Renewable technologies in the U.S. now contribute nearly as much electricity as the nuclear fleet, according to the 2018 Sustainable Energy in America Factbook published by Bloomberg New Energy Finance.
Renewable generation, including hydropower, soared 14% to an estimated 717 TWh in 2017, from 628 TWh in 2016. The expansion brought renewables to 18% of total U.S. generation, double their contribution a decade ago. The report says renewables “achieved new heights” partly due to a rebound in hydro (up 13%, or 36 TWh) as reservoir levels on the West Coast recovered from a prolonged drought. At the same time, a “chart-busting number” of wind and solar projects built in 2016 had their first full year of operation in 2017, bolstering non-hydro renewable generation by 15% to 413 TWh.
However, only 208 MW of hydro were commissioned in 2017, stalled “without long-term policy support.”
It should be noted that this year’s report excludes pumped storage facilities from the hydropower capacity and generation data, unlike in past Factbooks.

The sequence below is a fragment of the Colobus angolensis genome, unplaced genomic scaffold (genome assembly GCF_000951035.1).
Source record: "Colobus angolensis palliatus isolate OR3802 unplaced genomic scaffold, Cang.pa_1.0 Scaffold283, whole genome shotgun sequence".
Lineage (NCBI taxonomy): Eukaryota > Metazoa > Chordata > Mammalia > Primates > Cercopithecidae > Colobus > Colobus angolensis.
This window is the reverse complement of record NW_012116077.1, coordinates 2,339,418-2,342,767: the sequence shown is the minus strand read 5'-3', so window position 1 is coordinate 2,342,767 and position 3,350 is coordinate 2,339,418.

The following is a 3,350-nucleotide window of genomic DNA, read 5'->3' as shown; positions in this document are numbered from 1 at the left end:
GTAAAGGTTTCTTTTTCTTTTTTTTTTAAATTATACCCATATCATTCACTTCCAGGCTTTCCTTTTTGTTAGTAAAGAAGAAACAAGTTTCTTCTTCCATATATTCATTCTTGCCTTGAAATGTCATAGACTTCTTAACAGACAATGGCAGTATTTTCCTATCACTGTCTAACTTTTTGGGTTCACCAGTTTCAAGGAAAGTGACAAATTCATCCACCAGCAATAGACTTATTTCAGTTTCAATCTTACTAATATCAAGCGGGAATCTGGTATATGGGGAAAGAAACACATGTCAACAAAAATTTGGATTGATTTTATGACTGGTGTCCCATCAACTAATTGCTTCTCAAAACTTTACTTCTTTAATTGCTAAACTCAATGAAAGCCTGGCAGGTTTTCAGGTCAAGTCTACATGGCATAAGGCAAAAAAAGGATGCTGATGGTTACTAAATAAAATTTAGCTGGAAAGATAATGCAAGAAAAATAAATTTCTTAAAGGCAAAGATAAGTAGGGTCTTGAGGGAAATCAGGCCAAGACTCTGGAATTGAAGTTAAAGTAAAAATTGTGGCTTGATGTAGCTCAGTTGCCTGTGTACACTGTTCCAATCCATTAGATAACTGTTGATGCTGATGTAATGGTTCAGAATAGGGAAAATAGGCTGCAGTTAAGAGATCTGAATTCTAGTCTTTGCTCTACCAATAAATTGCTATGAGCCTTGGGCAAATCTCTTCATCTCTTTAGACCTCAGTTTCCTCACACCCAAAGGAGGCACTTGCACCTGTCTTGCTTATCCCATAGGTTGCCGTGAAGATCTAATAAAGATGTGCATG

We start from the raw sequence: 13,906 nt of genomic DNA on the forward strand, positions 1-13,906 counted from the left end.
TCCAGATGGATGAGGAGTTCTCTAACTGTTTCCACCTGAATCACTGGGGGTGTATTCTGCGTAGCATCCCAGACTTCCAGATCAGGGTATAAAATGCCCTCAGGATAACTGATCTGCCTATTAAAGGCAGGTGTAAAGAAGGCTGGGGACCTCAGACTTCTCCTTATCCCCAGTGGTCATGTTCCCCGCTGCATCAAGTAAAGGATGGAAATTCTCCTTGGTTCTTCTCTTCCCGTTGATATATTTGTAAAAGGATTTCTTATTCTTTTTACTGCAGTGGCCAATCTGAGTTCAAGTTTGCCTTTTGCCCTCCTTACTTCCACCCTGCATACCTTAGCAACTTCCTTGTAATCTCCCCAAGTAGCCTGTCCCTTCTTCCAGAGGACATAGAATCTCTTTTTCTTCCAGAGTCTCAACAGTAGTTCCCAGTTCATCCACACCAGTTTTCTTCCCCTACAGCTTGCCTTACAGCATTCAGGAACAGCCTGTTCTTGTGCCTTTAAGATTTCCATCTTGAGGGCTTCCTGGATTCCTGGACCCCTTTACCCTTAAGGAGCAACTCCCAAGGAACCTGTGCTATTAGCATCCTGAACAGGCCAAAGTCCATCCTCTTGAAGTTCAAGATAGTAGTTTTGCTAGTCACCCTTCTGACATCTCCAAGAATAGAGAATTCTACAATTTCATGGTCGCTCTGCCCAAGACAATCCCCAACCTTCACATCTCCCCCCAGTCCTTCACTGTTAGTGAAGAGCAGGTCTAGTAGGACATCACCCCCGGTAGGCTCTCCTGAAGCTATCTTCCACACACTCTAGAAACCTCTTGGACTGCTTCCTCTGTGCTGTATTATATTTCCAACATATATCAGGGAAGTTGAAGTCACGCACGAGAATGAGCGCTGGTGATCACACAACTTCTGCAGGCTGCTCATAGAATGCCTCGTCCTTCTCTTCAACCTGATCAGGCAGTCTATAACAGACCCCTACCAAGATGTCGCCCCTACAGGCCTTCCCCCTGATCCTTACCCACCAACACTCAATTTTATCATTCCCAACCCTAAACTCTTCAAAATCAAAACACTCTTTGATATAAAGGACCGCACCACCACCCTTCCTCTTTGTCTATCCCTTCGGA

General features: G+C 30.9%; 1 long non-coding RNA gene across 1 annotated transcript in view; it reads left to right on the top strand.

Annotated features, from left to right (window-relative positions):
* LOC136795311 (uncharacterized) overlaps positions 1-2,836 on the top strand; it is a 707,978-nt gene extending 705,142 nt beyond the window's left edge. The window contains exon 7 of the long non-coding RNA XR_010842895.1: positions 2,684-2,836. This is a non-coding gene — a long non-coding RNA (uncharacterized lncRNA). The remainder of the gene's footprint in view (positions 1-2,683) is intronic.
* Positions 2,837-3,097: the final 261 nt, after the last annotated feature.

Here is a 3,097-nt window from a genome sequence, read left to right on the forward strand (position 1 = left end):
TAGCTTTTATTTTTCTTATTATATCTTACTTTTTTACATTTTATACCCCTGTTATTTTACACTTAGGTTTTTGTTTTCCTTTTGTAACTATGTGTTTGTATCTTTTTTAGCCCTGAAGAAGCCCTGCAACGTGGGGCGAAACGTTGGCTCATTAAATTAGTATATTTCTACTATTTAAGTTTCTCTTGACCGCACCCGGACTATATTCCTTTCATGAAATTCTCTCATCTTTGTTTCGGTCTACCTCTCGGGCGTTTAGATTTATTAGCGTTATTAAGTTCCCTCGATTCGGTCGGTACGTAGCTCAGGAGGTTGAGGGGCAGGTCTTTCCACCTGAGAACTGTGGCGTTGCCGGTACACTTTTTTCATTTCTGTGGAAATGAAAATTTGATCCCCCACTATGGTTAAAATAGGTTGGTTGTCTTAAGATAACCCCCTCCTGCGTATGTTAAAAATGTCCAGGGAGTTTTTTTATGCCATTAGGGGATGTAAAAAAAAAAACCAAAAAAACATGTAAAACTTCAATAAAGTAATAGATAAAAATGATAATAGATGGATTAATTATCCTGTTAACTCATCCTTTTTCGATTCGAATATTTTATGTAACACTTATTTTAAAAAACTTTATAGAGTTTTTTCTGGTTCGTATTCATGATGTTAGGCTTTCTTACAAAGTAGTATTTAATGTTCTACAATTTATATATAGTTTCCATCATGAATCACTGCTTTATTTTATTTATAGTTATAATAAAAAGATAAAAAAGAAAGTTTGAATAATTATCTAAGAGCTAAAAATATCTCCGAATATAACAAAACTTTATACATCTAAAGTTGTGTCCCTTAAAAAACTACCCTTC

The Factbook says the U.S. hydroelectric sector employed about 66,000 people in 2016 and pumped hydro about 22,000.
With regard to electricity storage, the report says pumped hydropower storage projects account for about 96% of installed energy storage capacity in the U.S. BNEF says no new pumped storage capacity has been added in the U.S. since 2012, when 42 MW were added. The Federal Energy Regulatory Commission had 19 pending licenses as of December 2017 for pumped storage projects, totaling 2,271 MW.
The U.S. added about 251 MW in non-hydropower storage capacity, driving up total commissioned capacity by 33%.
Marine energy is mentioned briefly in the report. Of all the technologies tracked, wave and tidal are listed as the technologies with the highest global levelized cost of electricity for new builds in the first half of 2017, at $1,037/MWh and $844/MWh respectively.